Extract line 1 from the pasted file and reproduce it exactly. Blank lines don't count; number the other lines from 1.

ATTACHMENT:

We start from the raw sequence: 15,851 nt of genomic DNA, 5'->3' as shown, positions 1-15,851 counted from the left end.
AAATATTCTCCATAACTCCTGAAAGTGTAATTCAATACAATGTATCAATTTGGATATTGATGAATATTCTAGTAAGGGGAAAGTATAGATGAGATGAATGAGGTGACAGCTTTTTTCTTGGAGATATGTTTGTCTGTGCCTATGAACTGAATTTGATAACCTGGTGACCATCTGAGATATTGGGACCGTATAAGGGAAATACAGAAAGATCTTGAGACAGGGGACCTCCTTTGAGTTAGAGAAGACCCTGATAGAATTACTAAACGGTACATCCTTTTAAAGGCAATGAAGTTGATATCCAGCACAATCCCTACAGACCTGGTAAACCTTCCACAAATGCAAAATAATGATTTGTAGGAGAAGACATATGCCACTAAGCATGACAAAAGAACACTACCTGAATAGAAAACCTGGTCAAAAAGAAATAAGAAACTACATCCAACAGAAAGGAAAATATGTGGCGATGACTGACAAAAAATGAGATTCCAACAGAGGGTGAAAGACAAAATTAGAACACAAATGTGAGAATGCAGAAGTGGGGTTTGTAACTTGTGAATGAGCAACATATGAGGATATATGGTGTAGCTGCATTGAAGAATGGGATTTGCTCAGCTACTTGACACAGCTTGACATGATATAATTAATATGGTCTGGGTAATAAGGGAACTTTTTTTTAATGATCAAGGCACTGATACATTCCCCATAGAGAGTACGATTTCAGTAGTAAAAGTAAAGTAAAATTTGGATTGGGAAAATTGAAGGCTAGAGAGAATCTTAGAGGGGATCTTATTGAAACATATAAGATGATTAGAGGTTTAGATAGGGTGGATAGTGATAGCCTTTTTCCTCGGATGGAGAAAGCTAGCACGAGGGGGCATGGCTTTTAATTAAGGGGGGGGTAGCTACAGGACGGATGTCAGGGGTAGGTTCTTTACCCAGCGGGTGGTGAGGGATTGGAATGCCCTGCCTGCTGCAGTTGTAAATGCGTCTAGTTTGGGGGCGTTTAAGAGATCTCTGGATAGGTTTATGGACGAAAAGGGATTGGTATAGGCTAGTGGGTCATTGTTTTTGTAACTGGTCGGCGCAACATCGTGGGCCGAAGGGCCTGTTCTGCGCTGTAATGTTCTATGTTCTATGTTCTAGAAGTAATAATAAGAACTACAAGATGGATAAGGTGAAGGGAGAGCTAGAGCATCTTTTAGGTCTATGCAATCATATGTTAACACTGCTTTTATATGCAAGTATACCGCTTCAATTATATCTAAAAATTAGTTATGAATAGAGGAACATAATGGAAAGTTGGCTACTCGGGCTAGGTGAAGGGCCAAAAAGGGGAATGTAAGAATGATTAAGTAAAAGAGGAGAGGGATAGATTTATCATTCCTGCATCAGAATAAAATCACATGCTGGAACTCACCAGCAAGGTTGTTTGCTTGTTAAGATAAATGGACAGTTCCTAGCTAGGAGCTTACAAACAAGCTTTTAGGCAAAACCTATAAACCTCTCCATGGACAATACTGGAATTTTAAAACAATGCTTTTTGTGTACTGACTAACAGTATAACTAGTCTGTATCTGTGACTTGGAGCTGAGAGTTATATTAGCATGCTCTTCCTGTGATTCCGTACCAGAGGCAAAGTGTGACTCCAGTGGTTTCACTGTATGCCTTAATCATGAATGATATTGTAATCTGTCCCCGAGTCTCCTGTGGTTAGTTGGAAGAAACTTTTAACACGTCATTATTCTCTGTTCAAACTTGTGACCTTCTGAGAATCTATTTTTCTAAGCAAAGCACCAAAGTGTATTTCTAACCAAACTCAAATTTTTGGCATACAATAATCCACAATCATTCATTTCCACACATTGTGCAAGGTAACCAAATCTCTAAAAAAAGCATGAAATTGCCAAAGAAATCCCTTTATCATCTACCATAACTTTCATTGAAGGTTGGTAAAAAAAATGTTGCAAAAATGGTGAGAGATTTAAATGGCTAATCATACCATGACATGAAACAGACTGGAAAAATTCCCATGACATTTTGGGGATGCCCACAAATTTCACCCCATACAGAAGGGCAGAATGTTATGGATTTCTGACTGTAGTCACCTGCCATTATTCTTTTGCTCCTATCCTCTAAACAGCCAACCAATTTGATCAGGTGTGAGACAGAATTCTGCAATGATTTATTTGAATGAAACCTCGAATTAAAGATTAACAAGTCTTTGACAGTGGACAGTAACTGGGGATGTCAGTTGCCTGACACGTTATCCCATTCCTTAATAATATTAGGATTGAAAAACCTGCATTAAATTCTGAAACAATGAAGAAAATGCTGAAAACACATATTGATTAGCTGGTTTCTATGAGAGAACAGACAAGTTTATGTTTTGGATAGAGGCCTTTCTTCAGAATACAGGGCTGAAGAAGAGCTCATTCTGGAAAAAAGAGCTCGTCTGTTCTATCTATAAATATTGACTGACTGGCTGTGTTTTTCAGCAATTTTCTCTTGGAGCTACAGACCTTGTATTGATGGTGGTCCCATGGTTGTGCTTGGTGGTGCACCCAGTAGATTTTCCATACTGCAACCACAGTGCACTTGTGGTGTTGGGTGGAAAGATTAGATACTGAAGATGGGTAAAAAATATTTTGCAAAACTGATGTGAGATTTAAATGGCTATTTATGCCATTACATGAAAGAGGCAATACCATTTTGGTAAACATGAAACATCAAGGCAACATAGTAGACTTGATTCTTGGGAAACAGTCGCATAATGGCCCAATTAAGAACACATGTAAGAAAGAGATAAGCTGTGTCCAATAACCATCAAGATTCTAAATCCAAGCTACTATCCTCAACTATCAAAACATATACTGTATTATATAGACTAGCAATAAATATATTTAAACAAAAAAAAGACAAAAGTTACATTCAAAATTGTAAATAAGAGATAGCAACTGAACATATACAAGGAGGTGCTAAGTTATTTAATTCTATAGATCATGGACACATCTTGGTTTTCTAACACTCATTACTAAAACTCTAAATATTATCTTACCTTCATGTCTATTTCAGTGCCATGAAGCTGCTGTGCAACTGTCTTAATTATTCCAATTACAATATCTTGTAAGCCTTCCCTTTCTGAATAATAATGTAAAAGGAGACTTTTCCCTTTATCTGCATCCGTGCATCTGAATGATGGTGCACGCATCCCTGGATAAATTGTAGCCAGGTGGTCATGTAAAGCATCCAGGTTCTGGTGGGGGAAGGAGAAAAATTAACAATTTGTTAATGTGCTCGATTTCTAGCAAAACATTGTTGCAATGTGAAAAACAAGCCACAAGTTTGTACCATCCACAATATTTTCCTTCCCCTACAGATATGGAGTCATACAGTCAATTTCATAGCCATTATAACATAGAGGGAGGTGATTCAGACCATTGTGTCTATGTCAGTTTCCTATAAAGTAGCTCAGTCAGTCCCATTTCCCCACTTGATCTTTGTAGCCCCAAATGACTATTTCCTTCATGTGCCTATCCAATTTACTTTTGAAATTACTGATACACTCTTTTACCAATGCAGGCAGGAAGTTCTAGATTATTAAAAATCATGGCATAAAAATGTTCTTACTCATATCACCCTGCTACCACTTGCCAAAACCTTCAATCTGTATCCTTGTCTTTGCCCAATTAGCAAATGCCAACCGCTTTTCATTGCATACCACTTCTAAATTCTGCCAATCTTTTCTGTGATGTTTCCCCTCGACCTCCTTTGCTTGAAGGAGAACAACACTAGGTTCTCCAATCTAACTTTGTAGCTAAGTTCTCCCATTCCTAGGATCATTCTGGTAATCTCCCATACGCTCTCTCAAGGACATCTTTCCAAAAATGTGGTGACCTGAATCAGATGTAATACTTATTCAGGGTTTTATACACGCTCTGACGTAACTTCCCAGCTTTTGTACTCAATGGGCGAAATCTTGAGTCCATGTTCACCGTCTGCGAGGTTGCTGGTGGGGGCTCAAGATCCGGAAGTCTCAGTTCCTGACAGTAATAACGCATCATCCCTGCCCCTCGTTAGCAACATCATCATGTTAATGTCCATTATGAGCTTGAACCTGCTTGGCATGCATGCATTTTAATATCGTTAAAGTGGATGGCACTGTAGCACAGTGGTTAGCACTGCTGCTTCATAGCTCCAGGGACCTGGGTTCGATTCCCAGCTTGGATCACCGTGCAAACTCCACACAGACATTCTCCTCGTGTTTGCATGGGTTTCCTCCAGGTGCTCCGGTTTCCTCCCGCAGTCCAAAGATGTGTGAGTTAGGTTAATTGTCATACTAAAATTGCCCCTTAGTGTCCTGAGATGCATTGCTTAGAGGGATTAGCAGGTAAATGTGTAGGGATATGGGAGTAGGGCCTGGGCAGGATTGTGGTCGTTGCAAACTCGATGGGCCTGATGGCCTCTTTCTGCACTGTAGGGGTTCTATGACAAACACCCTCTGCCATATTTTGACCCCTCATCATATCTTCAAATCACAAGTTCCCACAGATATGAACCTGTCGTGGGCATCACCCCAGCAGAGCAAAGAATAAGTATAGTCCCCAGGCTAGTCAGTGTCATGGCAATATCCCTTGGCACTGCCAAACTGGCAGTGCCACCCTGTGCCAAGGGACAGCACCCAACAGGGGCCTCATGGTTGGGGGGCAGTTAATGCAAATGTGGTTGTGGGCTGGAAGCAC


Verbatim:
We start from the raw sequence: 15,851 nt of genomic DNA, 5'->3' as shown, positions 1-15,851 counted from the left end.